Ethnic Sami face complaint over ‘Hard Joik Café’ brand

The Hard Rock Café chain has lodged a complaint against a Sami school after it registered the name Hard Joik Café with the Norwegian patent office.

Ethnic Sami face complaint over 'Hard Joik Café' brand
The Hard Rock Café in Los Angeles. Photo: Robyn Beck / AFP
A joik is a style of Sami singing associated with shamanistic religion, which is traditionally sung a capella and with few or no lyrics.
Lars Gunnar Marken, daily leader at Sørsamisk Kunnskapspark, the South Sami knowledge park, which teaches the South Sámi dialect to ethnic Sami people, said he could not understand why the US food and café chain saw the name as a threat.
“I find it hard to see how the Southern Sami, who number only 1,000 in Norway, and who have a language that is on the Unesco list of languages ​​that are about to die out, should be a threat to such a worldwide chain,” he told Norway's state broadcaster NRK
In its complaint to the Norwegian Patent Office, the US chain argued that the school was “free-riding” on the qualities associated with its brand. 
In a statement sent to the broadcaster, it said that the attempt to use Hard Joik Café constituted an “unreasonable exploitation of Hard Rock Café's reputation and distinctiveness as a global name”. 
It was therefore “free-riding on the brand's accumulated goodwill…built up through marketing campaigns and investments over 50 years”. 
Marken said that his school, which is owned by the Norwegian Ministry of Education, had registered the name hoping it would make learning the dialect more fun for students. 
“We want to renew ourselves. We have received some input from young people that they want a more modern framework in the dissemination of their own culture,” he said.
Knut Andreas Bostad, section chief in the Norwegian Patent Office, said that his section had judged that few people would have trouble separating Hard Joik Café from Hard Rock Café.
“We found that the brands could not be confused,” he said.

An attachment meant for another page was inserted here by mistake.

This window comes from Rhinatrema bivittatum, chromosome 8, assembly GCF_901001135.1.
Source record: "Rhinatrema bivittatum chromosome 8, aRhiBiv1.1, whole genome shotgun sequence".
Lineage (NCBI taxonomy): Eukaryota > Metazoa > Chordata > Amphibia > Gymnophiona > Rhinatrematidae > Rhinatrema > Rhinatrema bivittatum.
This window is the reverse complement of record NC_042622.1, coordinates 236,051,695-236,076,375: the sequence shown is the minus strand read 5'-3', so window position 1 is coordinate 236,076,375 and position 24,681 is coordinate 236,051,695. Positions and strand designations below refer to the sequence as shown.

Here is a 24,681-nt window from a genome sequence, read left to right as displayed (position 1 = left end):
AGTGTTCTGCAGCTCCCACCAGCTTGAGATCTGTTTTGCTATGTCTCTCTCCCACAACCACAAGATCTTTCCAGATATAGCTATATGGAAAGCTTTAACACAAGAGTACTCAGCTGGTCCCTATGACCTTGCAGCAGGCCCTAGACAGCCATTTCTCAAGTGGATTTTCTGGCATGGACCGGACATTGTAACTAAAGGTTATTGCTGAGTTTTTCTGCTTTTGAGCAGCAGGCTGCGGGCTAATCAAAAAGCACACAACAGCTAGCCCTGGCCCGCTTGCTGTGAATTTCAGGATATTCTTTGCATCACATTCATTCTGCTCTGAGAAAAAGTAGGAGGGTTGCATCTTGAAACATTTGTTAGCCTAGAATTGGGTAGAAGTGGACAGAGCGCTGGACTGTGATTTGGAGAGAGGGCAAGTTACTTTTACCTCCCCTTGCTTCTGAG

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Swedish museum to return Sami remains to village

Uppsala's university museum is to return a Sami skeleton to ethnic Sami living in Arctic Lapland, following a campaign by the Sami parliament, Amnesty, and the Bishop of Luleå.

Swedish museum to return Sami remains to village

The skeleton came from a Sami from the village of Arjeplog in Sweden’s northernmost Norrbotten county, who was serving a life sentence at Stockholm’s Långholmen prison when he died. The skeleton had been on display at Gustavianum, Uppsala University’s Museum. 

“The government has today decided that Uppsala University should be able to return human remains, in the form of a mounted skeleton, to the Arjeplog Sami association,” the government said in a press release.

“The university’s request has been prompted by a request from the Arjeplog Sami association requesting the repatriation of the remains. Uppsala University has determined that Arjeplog’s Sami association has a legitimate claim on the remains and that the association will be able to ensure a dignified reception.” 

Sweden’s universities and museums have been gradually returning the Sami remains and artefacts collected in the 19th and early 20th century when research institutes such as Uppsala’s State Institute for Race Biology, sought to place Sami below ethnic Swedes through studying eugenics and human genetics. 

Lund University returned Sami remains earlier this year, and in 2019, the remains of more than 25 individuals were returned by Västerbotten Museum to Gammplatsen, an old Sami meeting place on the Umeå River in southern Lapland. 

Mikael Ahlund, chief of the Uppsala University Museum, said that the skeleton was one of “about 20 to 25” that the museum had been given responsibility for in about 2010, when the university’s medical faculty was clearing out its old collections, and had never been put on display. 

He said it was “a bit unclear how these remains were collected and how they were used”. 

“It’s a complex history at the end of the 19th century, with teaching anatomy. They also had a connection to the ideology of the period, the idea of races and the different anatomy of races, so that’s the dark shadow of that period.” 

In a press release last November, Margaretha Andersson, the head of Uppsala’s Museums, said that in 1892, when the man died, there was nothing strange about prisons donating the bodies of dead prisoners to university medical departments.

“In the old days, it was not unusual that the bodies from people who died in prison were passed to the university’s medical and research departments,” she said. 

Ahlund said that the museum had always been willing to return the skeleton to the Sami association, but that there had been bureaucratic hurdles to doing so. 

“What you need to know is that we are Swedish government institution, so we can’t just repatriate them as we would like ourselves, it needs to be a decision from the government, which is what happened today.” 

He said that the skeleton would be delivered to Arjeplog “as soon as possible”. “We expect it to happen early autumn, or something like that.”